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Rocky Horror Resurrected

Brad, Janet, and Dr. Frank-N-Furter make a triumphant return this Halloween.

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Anyone who lived in Berkeley during the Eighties and Nineties will remember the Saturday night queue outside UC Theater, which formed around 11 p.m. and usually snaked up the block by 11:45. Rowdier than the average midnight movie crowd, it always included one or two "sweet transvestites" in fetish wear, a few prissily dressed Susan Sarandon lookalikes, and some bewildered interlopers with lipstick Vs drawn on their foreheads ("V" stood for "Virgin"). All would arrive in full regalia for the Saturday night screening of Rocky Horror Picture Show, complete with a live cast onstage, toast throwing, occasional orgasm simulations (usually from some poor, easily manipulated virgin in the audience) and — yes — a chance for everyone to jump out of his seat and dance "The Time Warp." (Anyone who didn't know the moves risked banishment — or a scarlet V.) The show ran every week for more than two decades until the UC Theater shuttered in 2001.

A somewhat more nefarious Rocky Horror enjoyed Saturday night screenings at the Bal Theatre in San Leandro, but those also fizzled out in 2001 after cops raided the place and found minors drinking alcohol. Of course, the East Bay could never stay Rocky Horror-bereft for too long. Within months of UC Theater's demise, the cast of Barely Legal Productions moved its operation to Oakland's Parkway Speakeasy, where it remained until that theater shut down in 2009, due to economic woes. Undeterred, the company scouted for a new East Bay home. On October 10, Barely Legal launched its latest iteration, now running twice a month at Grand Lake Theater (3200 Grand Ave., Oakland). With their new home in order, the producers hope to revive the old brand, cultivate a fanbase, and ensnare more virgins.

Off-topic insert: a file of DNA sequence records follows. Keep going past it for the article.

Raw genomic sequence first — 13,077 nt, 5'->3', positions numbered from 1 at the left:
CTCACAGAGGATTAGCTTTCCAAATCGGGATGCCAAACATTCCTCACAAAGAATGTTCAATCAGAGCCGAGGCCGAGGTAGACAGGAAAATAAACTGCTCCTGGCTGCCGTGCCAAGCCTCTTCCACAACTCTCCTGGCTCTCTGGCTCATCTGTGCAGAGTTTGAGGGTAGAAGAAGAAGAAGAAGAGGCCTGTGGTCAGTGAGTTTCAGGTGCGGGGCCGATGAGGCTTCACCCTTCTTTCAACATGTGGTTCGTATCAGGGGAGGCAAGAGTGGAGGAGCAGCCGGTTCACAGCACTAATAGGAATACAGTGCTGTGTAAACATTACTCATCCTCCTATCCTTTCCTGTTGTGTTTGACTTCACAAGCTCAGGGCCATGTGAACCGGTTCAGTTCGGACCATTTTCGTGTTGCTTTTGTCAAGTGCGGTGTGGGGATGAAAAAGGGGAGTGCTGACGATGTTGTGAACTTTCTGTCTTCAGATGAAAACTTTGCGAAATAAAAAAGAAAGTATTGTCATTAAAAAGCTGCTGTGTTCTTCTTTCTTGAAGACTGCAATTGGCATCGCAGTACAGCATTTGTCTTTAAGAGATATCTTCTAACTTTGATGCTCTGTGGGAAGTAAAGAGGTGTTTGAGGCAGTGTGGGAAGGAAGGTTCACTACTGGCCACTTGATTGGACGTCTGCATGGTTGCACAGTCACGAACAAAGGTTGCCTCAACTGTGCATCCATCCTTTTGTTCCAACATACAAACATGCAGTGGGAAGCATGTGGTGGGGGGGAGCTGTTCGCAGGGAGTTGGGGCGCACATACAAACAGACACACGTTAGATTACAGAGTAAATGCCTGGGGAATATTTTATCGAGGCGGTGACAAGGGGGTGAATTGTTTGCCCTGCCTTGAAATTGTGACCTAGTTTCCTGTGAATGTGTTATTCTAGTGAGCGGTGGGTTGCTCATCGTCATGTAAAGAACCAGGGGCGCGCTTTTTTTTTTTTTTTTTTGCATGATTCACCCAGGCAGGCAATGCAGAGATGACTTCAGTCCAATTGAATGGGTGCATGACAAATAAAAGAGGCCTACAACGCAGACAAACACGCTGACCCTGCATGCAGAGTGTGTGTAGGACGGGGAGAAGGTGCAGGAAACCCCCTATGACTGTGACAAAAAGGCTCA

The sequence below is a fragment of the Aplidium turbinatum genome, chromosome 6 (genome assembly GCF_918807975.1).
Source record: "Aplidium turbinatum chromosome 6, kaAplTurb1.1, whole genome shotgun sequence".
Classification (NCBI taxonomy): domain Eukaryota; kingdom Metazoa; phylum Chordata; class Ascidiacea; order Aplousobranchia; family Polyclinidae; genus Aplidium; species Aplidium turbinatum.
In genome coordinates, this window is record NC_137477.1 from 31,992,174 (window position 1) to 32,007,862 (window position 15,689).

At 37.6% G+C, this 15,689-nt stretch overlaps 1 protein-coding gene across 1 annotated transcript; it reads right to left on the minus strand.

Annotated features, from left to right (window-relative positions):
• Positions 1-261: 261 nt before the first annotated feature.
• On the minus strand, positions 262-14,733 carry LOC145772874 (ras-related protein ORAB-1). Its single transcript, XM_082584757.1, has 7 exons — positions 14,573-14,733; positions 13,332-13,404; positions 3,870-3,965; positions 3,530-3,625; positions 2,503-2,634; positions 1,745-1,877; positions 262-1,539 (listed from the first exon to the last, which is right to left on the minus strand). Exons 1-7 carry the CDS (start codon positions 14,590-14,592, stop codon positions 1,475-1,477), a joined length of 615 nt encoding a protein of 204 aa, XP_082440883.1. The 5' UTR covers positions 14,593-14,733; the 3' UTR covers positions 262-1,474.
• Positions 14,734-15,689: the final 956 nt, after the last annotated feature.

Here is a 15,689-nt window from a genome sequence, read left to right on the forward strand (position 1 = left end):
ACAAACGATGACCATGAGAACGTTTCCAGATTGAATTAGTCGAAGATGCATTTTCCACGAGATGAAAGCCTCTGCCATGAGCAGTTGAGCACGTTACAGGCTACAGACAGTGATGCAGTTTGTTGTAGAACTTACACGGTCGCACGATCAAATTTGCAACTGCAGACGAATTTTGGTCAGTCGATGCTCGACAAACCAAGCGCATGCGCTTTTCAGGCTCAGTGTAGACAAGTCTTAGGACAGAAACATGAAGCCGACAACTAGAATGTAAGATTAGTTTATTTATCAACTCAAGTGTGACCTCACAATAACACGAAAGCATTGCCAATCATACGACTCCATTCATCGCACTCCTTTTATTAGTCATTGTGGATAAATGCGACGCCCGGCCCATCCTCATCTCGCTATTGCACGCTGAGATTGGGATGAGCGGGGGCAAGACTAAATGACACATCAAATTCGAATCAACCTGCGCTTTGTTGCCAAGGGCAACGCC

This Halloween marks a veritable Renaissance for Rocky Horror in the East Bay, with Brad, Janet, and Dr. Frank-N-Furter appearing on silver screens everywhere. The cast of Barely Legal will descend on Grand Lake Theater for two nights (Friday, Oct. 30, and Saturday, Oct. 31, 11:59 p.m., $10) to stage a special Halloween Rocky Horror, complete with costume contests. Masquers Playhouse (105 Park Place, Pt. Richmond) invites the audience to participate in its own Halloween presentation of the stage musical Rocky Horror (the show that inspired the 1975 film), also held at midnight on Saturday, Oct. 31 ($20, Masquers.org). Even 924 Gilman (924Gilman.org) couldn't resist featuring the camp classic at its Thursday night movie screening (Oct. 29), though Gilman's Rocky Horror Picture Show will take place long before witching hour, at 7:30 p.m. (Not to mention it's free.) Hopefully, such market saturation will get some of the young folks to come check out Rocky Horror for the first time. It is, after all, an old cult film with remarkable staying power. Audiences grow up and theaters shut down, but certain traditions never lose their cachet.

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